(MoneyWatch) High deductible health plans come with the option to open a Health Savings Account, or HSA. These special accounts allow participants to set aside pre-tax money into the account, which can later be used tax-free for qualified medical expenses. The best part is that unlike flexible spending accounts, or FSAs, unused money in health savings accounts can roll over without being forfeited.
The new, higher HSA contribution limit for 2013 is $3,250 for individuals with single coverage and $6,450 for people with family insurance plans. Folks age 55 and older can contribute an additional $1,000 over these limits. More than 13.5 million people now have HSAs with their high-deductible health plans, according to America's Health Insurance Plans, or AHIP. That's an increase of more than 2 million in the past year.
Money in an HSA can be held in a bank deposit account or invested in mutual funds similar to what you could do in an IRA. All withdrawals, including investment earnings, are tax-free when used to pay for qualifying medical expenses, such as deductibles and co-payments.
Larger employers may choose an HSA provider and dictate this as the only option for their employees. But when working for mid-size and smaller employers you can typically choose any HSA provider available. Selecting an HSA is a personal choice and you'll want to choose an HSA provider that suits your own individual needs.
Bank style HSAs
Since HSAs originally were designed to be used for modest deposits followed by frequent small withdrawals, most began as bank products, and thus most Health Savings Accounts offered today are from banks.
One of the most widely used bank account style HSAs is offered by HSA Bank. Other banks, such as Bank of America, also offer HSAs. But before you choose an HSA, make sure to consider its fees. Typical fees include monthly maintenance fee, over draft fees and fees for copies of statements. You might also want to check with your own bank as to see if there is an HSA product they offer.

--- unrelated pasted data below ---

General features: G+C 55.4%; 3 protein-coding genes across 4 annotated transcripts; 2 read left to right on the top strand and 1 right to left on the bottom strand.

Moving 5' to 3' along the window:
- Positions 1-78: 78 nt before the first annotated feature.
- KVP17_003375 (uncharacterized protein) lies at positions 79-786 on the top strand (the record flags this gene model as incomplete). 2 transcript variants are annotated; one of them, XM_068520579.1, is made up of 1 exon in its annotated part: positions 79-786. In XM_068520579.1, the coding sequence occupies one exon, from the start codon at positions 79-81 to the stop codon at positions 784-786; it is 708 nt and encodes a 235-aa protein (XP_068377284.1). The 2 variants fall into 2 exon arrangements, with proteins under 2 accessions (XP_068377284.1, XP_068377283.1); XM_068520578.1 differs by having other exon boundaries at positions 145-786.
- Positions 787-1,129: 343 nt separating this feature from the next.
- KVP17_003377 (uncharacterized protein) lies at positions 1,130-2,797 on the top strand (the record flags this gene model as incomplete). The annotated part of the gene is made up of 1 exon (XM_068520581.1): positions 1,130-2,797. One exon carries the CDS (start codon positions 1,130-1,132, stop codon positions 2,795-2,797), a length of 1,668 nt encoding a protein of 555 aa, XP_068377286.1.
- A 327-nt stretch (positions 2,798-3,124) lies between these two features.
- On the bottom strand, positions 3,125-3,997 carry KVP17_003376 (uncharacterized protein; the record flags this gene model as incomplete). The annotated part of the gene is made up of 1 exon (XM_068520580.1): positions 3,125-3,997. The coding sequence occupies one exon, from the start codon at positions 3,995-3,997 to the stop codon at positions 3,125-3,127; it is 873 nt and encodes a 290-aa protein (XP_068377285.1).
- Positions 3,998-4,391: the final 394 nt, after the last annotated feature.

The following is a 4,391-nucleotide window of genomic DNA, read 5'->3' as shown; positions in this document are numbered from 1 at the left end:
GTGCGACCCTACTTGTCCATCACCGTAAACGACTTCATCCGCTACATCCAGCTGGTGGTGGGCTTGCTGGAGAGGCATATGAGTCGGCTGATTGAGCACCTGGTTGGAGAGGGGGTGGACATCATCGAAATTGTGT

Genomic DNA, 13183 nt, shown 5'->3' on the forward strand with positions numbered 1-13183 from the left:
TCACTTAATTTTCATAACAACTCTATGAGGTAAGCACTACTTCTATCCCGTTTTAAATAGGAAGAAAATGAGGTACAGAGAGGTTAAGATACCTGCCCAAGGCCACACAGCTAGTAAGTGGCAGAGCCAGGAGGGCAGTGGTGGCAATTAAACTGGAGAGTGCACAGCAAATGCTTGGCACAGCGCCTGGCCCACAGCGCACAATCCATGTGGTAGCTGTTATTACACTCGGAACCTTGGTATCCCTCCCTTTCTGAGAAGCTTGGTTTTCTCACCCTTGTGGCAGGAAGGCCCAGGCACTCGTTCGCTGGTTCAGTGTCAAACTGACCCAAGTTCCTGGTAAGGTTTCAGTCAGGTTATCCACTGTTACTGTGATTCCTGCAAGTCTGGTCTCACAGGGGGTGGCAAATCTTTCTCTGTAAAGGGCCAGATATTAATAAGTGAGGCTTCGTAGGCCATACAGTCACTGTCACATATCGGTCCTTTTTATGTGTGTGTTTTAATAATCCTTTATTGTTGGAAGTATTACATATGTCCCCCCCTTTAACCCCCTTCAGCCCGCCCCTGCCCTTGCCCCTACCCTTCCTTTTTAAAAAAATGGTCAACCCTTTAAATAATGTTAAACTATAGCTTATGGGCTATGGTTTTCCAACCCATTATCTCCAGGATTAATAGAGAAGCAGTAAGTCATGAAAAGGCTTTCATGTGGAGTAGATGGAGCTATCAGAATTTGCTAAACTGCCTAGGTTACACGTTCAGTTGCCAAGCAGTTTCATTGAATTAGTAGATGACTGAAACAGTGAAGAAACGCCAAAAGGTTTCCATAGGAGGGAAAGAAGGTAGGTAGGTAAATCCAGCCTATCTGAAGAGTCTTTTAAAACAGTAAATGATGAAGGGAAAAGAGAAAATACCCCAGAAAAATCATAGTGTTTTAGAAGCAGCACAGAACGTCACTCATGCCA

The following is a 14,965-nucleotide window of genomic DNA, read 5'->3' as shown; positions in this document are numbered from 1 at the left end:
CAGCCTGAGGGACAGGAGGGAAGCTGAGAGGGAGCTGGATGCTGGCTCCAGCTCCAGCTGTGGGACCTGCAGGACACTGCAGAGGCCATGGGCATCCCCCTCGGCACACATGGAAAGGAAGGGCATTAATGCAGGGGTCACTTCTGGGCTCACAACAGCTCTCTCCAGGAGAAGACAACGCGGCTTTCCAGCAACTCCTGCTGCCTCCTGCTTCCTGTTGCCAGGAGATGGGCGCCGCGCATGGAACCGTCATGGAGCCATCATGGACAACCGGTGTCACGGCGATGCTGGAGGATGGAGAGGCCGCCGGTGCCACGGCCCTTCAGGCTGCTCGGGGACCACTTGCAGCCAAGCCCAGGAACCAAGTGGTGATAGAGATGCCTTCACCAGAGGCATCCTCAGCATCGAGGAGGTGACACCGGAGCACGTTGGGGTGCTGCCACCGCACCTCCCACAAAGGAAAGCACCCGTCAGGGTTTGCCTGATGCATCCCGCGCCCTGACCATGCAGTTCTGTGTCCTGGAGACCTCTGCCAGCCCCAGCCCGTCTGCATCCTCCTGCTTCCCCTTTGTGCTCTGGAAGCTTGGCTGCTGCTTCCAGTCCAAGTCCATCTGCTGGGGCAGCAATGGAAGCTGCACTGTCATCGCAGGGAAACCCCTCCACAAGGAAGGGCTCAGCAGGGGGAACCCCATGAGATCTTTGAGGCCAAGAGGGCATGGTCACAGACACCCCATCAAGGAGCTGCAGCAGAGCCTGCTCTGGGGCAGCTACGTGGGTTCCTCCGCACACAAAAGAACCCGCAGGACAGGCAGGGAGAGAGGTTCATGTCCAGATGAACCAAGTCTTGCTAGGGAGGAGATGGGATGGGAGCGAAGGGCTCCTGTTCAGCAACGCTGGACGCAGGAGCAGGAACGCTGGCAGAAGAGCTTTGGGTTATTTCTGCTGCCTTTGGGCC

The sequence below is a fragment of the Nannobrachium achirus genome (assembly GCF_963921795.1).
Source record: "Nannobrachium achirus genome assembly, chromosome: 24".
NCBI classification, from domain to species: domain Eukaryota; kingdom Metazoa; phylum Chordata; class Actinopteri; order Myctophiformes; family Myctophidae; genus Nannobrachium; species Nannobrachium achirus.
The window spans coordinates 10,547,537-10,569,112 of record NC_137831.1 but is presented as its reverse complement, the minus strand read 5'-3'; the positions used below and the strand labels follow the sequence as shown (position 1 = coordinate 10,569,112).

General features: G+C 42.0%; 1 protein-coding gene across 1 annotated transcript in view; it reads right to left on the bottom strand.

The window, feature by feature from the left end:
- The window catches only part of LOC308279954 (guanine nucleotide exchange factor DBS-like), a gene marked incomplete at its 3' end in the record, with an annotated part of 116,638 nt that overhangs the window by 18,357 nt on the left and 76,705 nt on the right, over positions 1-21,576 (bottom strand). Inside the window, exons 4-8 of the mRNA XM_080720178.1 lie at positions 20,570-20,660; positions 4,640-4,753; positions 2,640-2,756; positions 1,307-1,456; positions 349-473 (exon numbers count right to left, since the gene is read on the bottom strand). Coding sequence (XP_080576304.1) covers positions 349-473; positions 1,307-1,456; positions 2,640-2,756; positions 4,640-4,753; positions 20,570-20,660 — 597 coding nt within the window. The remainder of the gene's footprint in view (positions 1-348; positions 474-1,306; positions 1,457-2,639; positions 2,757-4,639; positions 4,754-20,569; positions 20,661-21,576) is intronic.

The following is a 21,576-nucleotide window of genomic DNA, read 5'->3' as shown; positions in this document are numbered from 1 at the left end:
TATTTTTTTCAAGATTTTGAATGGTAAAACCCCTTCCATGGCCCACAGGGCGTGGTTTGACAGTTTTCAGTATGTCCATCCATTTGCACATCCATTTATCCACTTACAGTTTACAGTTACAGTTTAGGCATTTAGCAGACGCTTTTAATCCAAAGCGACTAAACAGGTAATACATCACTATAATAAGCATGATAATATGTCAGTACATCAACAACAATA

Investment style HSAs
Once HSAs started to catch on and folks better understood the long term benefits, these began to be used as long term accumulation and investment accounts. As this took hold, other custodians developed HSAs designed primarily for investing and accumulation.
One of the more widely used investment style HSAs is offered by Millennium Trust.
Other firms such as Fidelity also offer these accounts. But the account is only available in connection with an employer sponsored plan, where individuals are participants of a plan sponsored by a company who does business with Fidelity in regards to benefits plans.
Whatever HSA product you decide to use, the decision should include a consideration of how you intend to use the HSA, its fees and the features for deposits, withdrawals, access, investment selection, etc.